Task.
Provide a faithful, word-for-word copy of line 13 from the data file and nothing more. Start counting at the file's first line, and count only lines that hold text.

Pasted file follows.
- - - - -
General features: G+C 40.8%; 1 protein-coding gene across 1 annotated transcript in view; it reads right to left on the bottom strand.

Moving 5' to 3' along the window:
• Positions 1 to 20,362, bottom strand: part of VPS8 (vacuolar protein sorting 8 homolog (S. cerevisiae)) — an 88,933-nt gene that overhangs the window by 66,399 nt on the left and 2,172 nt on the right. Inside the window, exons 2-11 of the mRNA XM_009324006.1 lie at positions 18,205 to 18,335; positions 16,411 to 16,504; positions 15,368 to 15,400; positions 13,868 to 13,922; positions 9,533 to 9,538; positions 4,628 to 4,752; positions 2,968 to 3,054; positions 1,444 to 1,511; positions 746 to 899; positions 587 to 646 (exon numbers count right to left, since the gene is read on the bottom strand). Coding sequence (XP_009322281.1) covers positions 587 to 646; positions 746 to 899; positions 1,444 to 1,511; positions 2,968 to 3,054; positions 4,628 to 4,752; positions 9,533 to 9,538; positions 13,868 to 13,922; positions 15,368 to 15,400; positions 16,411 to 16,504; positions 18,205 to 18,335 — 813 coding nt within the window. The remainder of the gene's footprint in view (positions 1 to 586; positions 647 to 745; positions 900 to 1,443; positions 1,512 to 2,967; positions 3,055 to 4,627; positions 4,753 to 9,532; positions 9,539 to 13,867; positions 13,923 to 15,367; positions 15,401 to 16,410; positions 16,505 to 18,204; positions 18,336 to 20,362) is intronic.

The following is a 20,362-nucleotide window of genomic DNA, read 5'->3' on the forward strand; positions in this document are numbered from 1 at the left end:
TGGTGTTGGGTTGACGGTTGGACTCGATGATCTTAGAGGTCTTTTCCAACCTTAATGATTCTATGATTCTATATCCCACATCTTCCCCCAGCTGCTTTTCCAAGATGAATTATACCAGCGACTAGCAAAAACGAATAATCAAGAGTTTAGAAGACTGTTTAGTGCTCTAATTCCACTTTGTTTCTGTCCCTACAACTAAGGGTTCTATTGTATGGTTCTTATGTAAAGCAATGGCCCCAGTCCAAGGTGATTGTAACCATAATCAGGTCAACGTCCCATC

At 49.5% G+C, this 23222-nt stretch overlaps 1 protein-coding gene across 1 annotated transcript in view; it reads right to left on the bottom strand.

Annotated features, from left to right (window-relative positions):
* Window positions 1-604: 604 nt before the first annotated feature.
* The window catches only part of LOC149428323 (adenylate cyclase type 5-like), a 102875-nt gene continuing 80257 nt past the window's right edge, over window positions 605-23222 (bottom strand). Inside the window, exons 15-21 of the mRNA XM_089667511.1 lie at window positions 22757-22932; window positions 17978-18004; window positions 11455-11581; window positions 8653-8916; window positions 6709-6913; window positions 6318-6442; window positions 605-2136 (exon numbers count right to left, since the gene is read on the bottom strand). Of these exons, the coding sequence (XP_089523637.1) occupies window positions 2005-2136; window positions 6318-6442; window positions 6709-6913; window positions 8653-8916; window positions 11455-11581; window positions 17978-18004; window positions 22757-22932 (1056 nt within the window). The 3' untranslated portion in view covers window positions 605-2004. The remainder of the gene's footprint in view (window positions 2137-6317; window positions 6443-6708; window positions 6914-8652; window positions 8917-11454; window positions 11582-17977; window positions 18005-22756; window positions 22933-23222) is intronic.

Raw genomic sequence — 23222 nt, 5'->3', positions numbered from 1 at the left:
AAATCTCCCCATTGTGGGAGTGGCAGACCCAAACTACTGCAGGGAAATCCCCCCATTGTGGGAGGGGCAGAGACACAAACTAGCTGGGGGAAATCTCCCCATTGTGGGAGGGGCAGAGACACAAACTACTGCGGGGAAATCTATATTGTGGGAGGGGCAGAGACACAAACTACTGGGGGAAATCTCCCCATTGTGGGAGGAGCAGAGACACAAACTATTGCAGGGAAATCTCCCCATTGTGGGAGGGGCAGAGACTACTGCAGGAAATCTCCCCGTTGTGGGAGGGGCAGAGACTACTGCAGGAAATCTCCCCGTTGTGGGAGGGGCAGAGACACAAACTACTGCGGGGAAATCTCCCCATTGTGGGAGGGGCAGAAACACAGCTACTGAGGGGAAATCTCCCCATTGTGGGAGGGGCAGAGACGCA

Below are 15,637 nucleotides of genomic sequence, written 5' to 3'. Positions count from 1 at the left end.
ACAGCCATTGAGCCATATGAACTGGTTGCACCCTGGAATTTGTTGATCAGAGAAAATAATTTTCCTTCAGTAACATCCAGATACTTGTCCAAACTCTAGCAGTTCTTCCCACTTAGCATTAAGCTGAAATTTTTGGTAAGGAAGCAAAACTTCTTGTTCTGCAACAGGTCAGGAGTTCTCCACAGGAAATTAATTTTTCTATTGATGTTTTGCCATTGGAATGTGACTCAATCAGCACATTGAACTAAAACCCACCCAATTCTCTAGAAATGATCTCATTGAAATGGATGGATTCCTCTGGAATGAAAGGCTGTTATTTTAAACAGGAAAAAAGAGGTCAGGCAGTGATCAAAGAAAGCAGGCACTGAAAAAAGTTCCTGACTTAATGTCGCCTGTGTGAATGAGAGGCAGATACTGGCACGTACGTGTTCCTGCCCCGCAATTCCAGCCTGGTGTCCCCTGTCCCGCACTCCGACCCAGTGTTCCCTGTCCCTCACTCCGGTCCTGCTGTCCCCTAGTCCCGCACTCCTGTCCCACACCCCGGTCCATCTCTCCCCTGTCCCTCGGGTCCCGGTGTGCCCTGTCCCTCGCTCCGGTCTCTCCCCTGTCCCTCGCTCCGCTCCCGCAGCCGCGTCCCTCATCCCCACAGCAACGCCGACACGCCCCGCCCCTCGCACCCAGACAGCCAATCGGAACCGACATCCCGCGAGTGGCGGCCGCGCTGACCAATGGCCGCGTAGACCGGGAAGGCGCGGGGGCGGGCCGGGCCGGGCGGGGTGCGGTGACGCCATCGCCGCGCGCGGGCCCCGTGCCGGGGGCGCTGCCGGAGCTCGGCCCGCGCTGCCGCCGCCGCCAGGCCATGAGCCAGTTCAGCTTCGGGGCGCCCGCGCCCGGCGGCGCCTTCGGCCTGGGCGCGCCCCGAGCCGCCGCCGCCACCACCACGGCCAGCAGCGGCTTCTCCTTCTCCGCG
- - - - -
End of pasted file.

ACAGCCATTGAGCCATATGAACTGGTTGCACCCTGGAATTTGTTGATCAGAGAAAATAATTTTCCTTCAGTAACATCCAGATACTTGTCCAAACTCTAGCAGTTCTTCCCACTTAGCATTAAGCTGAAATTTTTGGTAAGGAAGCAAAACTTCTTGTTCTGCAACAGGTCAGGAGTTCTCCACAGGAAATTAATTTTTCTATTGATGTTTTGCCATTGGAATGTGACTCAATCAGCACATTGAACTAAAACCCACCCAATTCTCTAGAAATGATCTCATTGAAATGGATGGATTCCTCTGGAATGAAAGGCTGTTATTTTAAACAGGAAAAAAGAGGTCAGGCAGTGATCAAAGAAAGCAGGCACTGAAAAAAGTTCCTGACTTAATGTCGCCTGTGTGAATGAGAGGCAGATACTGGCACGTACGTGTTCCTGCCCCGCAATTCCAGCCTGGTGTCCCCTGTCCCGCACTCCGACCCAGTGTTCCCTGTCCCTCACTCCGGTCCTGCTGTCCCCTAGTCCCGCACTCCTGTCCCACACCCCGGTCCATCTCTCCCCTGTCCCTCGGGTCCCGGTGTGCCCTGTCCCTCGCTCCGGTCTCTCCCCTGTCCCTCGCTCCGCTCCCGCAGCCGCGTCCCTCATCCCCACAGCAACGCCGACACGCCCCGCCCCTCGCACCCAGACAGCCAATCGGAACCGACATCCCGCGAGTGGCGGCCGCGCTGACCAATGGCCGCGTAGACCGGGAAGGCGCGGGGGCGGGCCGGGCCGGGCGGGGTGCGGTGACGCCATCGCCGCGCGCGGGCCCCGTGCCGGGGGCGCTGCCGGAGCTCGGCCCGCGCTGCCGCCGCCGCCAGGCCATGAGCCAGTTCAGCTTCGGGGCGCCCGCGCCCGGCGGCGCCTTCGGCCTGGGCGCGCCCCGAGCCGCCGCCGCCACCACCACGGCCAGCAGCGGCTTCTCCTTCTCCGCG